ORIGINAL POETRY.

wave.

torre,

Elegy on the Death of an ingenious young Like him the monarch and the fetter'd Friend.

slave,

The giddy youth, and hoary-headed sage, SHALL he, who own'd my kindred ge- Shall ultim.tely find the dreader gravenius, lie

Their best, tho'lasi, terrestrial hermitage. Unsept, unnotic'll, in the gelil grave?

1810.

A. K. RUSTICUS. Ah, no: the Muse he wou'd shall pensive

sigh, And wrest luis name from dark oblivion's

IRREGULAR ODE TO MORNING.

Nou moin, her rnsy sleps in th'eastern climo Xor shall the maid with aluation swell, Advancing, sow'd the earth with orie:t pearl. Nor vet with venal boasting fill the ear,

Milion. But musing, silent, on his mem'ry lwell, HLARK! his lusty voice I know, And blot his inperfections wiih a icars

Chanticker begins to crow;

Tli'infant morn begins to clear, The swee'est flow'r that decks ihogy par- Noc:urnal shadows disappe:r;

Th'early lark is on the wing, That teens, like Iris, with unnumber'd Uphorne in e:her, 'gins in sing; dves,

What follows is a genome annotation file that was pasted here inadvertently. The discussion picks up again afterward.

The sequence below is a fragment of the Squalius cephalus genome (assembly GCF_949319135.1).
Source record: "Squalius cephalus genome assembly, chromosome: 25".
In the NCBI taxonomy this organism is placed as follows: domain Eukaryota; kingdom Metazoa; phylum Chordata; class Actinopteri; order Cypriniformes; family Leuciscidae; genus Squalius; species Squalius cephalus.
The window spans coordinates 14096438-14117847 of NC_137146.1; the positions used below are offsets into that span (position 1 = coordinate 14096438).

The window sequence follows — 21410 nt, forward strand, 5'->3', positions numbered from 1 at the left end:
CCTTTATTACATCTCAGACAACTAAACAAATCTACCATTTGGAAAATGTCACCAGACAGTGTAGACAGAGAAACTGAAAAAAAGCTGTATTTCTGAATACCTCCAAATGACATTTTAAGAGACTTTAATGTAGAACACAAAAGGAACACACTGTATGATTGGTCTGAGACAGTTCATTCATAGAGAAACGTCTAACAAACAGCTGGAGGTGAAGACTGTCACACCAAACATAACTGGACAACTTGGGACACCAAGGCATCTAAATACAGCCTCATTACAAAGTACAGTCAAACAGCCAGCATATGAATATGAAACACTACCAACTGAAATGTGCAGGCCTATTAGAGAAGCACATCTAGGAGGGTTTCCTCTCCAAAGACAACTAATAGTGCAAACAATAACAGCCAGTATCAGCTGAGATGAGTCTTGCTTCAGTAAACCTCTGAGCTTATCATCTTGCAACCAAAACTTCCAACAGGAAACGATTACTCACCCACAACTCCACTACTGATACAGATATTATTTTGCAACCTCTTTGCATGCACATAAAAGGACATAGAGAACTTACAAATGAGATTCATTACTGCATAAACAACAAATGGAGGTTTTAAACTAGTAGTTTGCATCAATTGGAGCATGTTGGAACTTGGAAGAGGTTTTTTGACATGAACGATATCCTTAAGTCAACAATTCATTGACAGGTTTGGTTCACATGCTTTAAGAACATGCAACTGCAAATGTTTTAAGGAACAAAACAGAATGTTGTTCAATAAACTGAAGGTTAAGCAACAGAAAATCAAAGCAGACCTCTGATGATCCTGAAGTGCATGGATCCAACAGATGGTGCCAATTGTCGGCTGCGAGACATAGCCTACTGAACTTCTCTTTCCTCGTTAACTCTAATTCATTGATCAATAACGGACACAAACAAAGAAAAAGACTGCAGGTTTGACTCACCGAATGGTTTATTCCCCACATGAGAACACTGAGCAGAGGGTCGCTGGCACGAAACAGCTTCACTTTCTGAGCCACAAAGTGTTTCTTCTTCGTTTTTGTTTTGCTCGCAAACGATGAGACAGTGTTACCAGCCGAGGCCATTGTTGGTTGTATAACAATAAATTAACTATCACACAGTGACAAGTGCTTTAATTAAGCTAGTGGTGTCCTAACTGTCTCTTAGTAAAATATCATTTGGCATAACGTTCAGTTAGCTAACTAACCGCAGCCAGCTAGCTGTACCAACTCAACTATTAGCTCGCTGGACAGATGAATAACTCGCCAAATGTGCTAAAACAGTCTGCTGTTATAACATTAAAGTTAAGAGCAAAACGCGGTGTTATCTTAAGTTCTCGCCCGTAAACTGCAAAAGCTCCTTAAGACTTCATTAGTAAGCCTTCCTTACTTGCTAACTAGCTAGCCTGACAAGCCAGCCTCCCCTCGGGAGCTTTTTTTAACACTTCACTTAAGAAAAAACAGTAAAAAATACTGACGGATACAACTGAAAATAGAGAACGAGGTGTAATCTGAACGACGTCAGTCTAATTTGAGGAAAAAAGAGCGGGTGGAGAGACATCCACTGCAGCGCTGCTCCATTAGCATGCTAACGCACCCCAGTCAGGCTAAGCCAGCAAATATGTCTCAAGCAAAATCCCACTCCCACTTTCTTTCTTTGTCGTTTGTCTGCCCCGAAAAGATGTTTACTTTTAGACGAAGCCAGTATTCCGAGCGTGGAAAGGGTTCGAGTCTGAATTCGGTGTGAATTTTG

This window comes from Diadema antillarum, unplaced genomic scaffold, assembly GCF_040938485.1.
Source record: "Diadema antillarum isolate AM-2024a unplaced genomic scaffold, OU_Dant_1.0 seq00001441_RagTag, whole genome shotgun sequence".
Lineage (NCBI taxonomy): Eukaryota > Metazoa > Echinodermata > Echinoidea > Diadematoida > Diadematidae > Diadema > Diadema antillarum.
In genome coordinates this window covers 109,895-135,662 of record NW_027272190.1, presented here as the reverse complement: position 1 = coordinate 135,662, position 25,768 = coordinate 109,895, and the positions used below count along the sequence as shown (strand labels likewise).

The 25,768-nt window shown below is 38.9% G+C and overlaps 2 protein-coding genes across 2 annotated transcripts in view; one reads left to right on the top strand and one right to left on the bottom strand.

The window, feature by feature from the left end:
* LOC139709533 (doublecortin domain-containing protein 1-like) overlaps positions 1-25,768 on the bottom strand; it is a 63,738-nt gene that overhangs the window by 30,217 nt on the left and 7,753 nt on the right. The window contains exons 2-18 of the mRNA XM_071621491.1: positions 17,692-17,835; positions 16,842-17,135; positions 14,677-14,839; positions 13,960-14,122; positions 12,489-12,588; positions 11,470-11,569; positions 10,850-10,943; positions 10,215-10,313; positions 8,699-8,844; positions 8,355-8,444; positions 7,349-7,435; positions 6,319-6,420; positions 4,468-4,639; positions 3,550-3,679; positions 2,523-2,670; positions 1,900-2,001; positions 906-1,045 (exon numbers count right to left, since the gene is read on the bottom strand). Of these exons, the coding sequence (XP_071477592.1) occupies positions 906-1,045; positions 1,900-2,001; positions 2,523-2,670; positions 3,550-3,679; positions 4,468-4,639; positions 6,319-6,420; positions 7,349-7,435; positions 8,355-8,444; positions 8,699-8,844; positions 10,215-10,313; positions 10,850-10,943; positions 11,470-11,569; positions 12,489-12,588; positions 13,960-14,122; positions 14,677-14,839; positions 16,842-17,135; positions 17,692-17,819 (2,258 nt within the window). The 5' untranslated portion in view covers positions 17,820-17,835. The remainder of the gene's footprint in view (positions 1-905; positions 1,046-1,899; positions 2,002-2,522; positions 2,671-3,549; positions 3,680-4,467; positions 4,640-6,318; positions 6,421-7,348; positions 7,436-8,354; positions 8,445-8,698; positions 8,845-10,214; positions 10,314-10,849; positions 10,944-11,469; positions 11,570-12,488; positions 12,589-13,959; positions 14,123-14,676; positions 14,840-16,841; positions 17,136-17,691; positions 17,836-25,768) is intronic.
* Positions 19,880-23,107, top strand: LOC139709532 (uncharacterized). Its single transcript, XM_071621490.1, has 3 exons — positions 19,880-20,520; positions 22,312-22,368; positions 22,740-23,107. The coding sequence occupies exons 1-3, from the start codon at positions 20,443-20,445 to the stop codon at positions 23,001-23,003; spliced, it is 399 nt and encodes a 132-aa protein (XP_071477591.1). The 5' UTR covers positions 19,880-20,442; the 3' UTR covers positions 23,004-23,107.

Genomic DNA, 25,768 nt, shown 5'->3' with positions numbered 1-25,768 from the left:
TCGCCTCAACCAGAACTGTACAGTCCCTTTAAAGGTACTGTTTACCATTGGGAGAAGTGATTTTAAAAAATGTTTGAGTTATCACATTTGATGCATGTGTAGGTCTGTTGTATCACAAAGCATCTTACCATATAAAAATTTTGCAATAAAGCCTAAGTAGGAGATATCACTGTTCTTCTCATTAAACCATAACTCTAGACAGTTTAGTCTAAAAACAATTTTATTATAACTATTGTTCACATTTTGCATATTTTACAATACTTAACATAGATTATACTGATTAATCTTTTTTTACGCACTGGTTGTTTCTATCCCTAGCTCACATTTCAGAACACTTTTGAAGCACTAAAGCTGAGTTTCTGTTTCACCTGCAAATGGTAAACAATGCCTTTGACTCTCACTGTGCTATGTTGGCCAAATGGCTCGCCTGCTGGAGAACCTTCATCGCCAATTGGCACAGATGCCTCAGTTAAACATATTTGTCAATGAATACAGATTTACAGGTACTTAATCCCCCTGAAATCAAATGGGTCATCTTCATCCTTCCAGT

And now Aurora's brow looks fair, When rest of hanuty by a hand severe, I'll enjoy the morning air: is cast far distant, and neglec od lies. And view, below the eastern skies,

The dial of the world arise. Not so shalt thou, my L?uructious, sleep,

List, o list, the village clocks, Thy smiling virtues still our love de.

Slowly tellihe iwur of four, mansi,

Shepherds now, to 'tend ineir flucks, Oft o'er thy urnslu.li meck-ey'd Pity weep,

brishly fly the cottage door. And recollee:ion, friendship's sigh com- List, o list, son woods among, mard.

Thelinnet's noies at early diwn; A Taction's sorrow's mantled round liis heart, Sweet, O sweet's the milkmaid's song,